How to Become Invisible (and other stuff)
Happy New(ish) Year!
I worked out one or two things over the festive period. The first is that staying at home, spending time with my family is not at all conducive to writing. And the other is that chemotherapy and Christmas do not mix.
Thank goodness Mum & Dad offered to do Christmas this year. It meant that Arthur (nearly six), Henry (nearly 12) and Mike (44 and a half) had a nearly completely normal Christmas, absorbed into the goings on of the wider family. And I could shrink into the shadows of the chemo chemical with little or no stress or guilt.
Which is pretty much what I did. Other than the "Trivial Pursuit Incident"...
I very foolishly took part in the Christmas Evening Trivial Pursuit game. It very quickly became apparent that the vagaries of the old TP do not mix with chemo side effects at all well either. After several rounds where I knew the answer to everyone else's questions but had absolutely no idea what the answers were to any of my own, I announced (very firmly!) that I was surrendering my empty 'cheese holder' by declaring that the game was "Not fun. Not fun at all", then stomping off in floods of tears convinced that TP had just become a cruel allegory for my luck since the middle of 2014.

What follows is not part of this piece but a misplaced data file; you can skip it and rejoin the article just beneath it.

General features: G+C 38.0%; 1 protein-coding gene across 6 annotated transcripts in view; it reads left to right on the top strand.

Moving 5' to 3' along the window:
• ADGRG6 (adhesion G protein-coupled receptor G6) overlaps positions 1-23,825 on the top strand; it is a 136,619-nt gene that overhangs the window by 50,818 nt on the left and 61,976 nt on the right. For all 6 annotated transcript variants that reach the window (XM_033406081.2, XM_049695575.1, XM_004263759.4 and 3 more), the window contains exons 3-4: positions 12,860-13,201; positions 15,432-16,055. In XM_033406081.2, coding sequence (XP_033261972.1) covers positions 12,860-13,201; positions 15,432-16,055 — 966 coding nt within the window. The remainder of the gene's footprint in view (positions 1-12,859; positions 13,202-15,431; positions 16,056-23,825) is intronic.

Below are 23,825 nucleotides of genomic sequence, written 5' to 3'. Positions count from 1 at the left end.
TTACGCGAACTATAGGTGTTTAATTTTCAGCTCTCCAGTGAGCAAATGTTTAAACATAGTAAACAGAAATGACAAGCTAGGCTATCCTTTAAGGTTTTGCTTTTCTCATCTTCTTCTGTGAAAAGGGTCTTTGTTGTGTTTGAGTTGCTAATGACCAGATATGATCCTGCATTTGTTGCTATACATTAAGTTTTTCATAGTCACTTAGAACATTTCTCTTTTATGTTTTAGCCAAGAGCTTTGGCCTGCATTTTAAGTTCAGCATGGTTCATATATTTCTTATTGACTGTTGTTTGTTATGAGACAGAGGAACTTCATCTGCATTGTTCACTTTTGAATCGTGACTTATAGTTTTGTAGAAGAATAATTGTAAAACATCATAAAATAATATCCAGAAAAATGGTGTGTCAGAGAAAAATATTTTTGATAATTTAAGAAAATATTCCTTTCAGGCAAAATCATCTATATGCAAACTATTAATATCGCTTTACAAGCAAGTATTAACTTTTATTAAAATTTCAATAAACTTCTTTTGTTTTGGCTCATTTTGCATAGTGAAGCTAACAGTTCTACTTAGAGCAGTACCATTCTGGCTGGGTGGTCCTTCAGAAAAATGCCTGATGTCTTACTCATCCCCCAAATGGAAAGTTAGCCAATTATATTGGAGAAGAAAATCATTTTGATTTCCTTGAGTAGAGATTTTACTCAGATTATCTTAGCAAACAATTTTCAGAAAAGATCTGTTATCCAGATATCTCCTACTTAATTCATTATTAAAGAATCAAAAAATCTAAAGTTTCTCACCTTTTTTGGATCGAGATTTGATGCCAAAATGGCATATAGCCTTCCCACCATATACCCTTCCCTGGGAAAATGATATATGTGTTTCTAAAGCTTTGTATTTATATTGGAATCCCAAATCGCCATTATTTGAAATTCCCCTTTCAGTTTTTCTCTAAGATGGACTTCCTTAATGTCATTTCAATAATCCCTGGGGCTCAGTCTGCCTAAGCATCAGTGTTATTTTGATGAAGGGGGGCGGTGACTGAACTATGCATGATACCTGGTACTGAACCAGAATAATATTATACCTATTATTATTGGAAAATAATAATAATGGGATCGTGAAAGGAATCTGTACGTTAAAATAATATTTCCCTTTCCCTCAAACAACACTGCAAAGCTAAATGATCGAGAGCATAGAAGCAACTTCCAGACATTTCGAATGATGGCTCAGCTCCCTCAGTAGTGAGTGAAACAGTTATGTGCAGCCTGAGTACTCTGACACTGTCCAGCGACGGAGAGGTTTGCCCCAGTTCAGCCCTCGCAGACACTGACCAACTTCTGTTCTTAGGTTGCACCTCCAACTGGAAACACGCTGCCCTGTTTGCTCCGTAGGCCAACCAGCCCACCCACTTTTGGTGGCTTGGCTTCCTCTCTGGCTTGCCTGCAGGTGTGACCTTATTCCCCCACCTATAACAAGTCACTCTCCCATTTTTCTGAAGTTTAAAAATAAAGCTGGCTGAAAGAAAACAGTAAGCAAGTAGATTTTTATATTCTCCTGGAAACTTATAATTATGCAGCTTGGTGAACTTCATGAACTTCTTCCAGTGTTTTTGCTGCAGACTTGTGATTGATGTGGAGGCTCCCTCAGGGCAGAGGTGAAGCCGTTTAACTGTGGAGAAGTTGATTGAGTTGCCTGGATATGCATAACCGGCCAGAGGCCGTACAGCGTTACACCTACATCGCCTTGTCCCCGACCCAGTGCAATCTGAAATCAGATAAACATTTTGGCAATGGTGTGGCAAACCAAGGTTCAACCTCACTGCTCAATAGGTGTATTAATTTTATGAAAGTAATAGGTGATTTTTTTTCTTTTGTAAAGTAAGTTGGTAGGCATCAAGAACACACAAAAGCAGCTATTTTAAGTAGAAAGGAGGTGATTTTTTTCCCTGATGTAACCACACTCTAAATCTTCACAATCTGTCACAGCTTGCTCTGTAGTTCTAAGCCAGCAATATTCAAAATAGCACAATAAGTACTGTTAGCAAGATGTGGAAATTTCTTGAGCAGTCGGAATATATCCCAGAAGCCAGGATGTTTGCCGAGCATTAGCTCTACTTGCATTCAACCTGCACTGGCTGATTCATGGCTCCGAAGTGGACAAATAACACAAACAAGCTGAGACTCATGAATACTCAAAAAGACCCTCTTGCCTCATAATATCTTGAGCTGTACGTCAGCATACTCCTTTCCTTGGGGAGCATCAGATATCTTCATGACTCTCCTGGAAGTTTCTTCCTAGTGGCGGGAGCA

So the first part of the festive holiday was a bit of a blur (or should that be 'bleurghh'?). Things (including my horribly grumpy mood) gradually improved from Boxing Day onwards. And by New Year's Eve (which we spent with friends just outside Bristol) I was in a positively party mood! Chocolate was almost tasting nice again (despite the truly disgusting taste when combined with chemo mouth (of this more later), I persevered bravely with the normal, Christmas consumption of chocolate and other (normally) delicious, sweet delights of the season. This as it transpires (according to my scales) was foolish in the extreme. Never mind), the atmosphere was warm and relaxed and my sense of humour began to return.
And now I'm back at work (hooray!), the chemo side effects have almost cleared and I've begun radiotherapy treatment. This involves 30 sessions over six weeks...
I am now totally hairless (my eyelashes and eyebrows have completely gone, bar some strange baby fluff stuff. And my hair is so patchy I'm still shaving my head bald). Travelling to the hospital and work by public transport, I have noticed that when I have to remove my scarf (due to the increasingly frequent hot flushes (yuck)), it renders me invisible - especially on the tube. I'm still deciding whether to test just how invisible I am by doing some 'invisible man' tricks like picking up a pen and waving it across the carriage past people's faces; or snatching someone's Metro from their hands and flicking the pages in midair in front of them. I think I may well become immediately visible again but it's tempting to try it anyway...